Update on pharmacotherapy for pulmonary hypertension

David L Prior, Heath Adams and Trevor J Williams
Med J Aust 2016; 205 (6): . || doi: 10.5694/mja16.00468
Published online: 19 September 2016


  • Pulmonary arterial hypertension (PAH) is a rare disease with a poor prognosis if not treated.
  • Pharmacological treatment options for PAH have increased significantly over the past 10 years, with availability of intravenous, oral and inhaled drugs targeting the nitric oxide, endothelin and prostacyclin pathways.
  • Treatment with these therapies in specialised pulmonary hypertension centres has resulted in reductions in patient symptoms, disease progression and mortality, and improved exercise capacity.
  • Recognition of chronic thromboembolic pulmonary hypertension is important, as this cause of pulmonary hypertension may be amenable to surgical treatment.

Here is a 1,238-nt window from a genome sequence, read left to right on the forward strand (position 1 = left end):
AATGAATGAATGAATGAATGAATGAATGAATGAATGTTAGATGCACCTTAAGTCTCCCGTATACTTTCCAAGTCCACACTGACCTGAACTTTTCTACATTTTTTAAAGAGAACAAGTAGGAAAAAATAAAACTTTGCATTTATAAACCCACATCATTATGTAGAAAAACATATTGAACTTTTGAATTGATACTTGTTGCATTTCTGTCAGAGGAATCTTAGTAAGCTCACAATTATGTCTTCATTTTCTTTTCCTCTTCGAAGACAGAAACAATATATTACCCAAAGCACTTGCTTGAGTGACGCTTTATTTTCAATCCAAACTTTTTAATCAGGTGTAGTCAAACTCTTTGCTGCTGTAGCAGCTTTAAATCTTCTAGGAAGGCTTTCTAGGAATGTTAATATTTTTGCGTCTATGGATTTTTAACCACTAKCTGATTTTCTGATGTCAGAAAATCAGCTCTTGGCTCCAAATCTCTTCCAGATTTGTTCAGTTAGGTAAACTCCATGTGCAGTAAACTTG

• Several new oral drugs, including macitentan, riociguat and selexipag, some of which have novel modes of action, and the use of combinations of PAH drugs have recently been shown to be beneficial in treating PAH and are likely to change treatment for this condition in the future.

  • David L Prior1
  • Heath Adams2
  • Trevor J Williams3

  • 1 St Vincent's Hospital, Melbourne, VIC
  • 2 Royal Hobart Hospital, Hobart, TAS
  • 3 Alfred Hospital, Melbourne, VIC


Competing interests:

David Prior has received consultancy fees and travel assistance from Actelion Australia and travel assistance from GlaxoSmithKline. Trevor Williams is a member of the scientific advisory boards of Actelion Australia, GlaxoSmithKline and Bayer. He has received educational and research funding and travel assistance from Actelion Australia.


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